• Brittany Perham

    Brittany Perham

    Lecturer

    BioBrittany Perham is the author of DOUBLE PORTRAIT (W.W. Norton, 2017), which received the Barnard Women Poets Prize; THE CURIOSITIES (Free Verse Editions, 2012); and, with Kim Addonizio, the collaborative chapbook THE NIGHT COULD GO IN EITHER DIRECTION (SHP, 2016). She was a Wallace Stegner Fellow from 2009-2011. She lives in San Francisco.

  • Petra Persson

    Petra Persson

    Assistant Professor of Economics
    On Leave from 09/01/2021 To 12/31/2021

    BioPetra Persson is an Assistant Professor of Economics at Stanford’s Department of Economics, where she teaches in the PhD program. She is also a Faculty Research Fellow at the National Bureau of Economic Research, a Faculty Fellow at the Stanford Institute for Economic Policy Research and at the Stanford Center for International Development, and a Research Affiliate at the Centre for Economic Policy Research. Her research agenda centers on social insurance and family structure, and explores the interaction between government-provided insurance and intra-family insurance.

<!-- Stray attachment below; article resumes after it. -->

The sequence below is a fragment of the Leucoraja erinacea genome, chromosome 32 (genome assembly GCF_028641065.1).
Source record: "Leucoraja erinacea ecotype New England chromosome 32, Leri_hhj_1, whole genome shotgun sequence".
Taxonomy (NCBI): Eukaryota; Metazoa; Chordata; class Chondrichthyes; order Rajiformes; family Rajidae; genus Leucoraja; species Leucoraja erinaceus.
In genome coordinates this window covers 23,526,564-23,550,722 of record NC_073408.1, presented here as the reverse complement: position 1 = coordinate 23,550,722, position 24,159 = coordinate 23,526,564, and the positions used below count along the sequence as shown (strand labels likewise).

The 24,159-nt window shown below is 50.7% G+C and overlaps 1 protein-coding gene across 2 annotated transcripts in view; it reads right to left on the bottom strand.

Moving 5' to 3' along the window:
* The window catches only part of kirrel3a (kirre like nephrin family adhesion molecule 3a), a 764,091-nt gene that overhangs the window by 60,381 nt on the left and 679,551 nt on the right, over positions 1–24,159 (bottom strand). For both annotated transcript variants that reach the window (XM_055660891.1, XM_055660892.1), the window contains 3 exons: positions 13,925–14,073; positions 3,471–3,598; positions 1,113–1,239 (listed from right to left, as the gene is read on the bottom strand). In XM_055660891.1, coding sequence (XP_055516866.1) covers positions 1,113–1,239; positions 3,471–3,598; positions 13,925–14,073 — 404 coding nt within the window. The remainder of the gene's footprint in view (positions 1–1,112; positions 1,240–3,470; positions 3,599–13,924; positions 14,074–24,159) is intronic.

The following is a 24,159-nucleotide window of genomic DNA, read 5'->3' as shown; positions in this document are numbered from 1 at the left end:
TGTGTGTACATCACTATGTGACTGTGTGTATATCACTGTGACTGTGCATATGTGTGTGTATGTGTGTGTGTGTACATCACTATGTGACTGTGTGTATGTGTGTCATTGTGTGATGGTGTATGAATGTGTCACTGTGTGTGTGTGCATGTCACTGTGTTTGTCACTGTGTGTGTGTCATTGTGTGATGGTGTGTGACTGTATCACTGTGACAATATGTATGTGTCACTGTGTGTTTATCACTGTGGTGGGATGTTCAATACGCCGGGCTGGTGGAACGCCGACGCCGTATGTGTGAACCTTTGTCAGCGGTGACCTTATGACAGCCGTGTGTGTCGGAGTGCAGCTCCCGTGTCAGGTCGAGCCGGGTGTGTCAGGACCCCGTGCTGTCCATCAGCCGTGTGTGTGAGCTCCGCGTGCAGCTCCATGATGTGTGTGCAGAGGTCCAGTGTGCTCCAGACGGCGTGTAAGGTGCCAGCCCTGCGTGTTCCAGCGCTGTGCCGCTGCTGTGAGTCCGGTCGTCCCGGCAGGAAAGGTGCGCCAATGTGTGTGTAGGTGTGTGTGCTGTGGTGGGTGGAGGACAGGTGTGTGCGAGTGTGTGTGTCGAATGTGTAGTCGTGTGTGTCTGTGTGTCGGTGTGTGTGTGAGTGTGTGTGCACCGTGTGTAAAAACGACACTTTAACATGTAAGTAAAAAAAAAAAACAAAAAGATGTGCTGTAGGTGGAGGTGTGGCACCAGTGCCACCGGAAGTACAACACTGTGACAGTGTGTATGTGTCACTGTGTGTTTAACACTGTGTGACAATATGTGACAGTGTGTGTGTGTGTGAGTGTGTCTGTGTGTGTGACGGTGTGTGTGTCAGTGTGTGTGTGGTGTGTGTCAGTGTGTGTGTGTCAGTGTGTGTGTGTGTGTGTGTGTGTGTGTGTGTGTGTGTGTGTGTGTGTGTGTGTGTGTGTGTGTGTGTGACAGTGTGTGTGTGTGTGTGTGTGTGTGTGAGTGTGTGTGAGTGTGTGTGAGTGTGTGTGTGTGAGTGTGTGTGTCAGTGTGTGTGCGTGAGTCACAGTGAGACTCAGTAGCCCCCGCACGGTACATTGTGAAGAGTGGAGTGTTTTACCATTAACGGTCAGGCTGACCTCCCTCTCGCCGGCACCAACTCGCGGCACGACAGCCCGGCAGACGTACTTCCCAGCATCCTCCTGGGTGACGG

Petra Persson was a Postdoctoral Fellow at the Stanford Institute for Economic Policy Research from 2013 to 2014, and a Predoctoral Fellow at the Harvard Kennedy School Women and Public Policy Program from 2012 to 2013. She earned her PhD in Economics from Columbia University in 2013, her MSc in Economics from Stockholm School of Economics in 2006, and her BA in Political Science and Mathematics from Stockholm University in 2005.

  • Vahe Petrosian

    Vahe Petrosian

    Professor of Physics and of Applied Physics
    On Leave from 10/01/2021 To 12/31/2021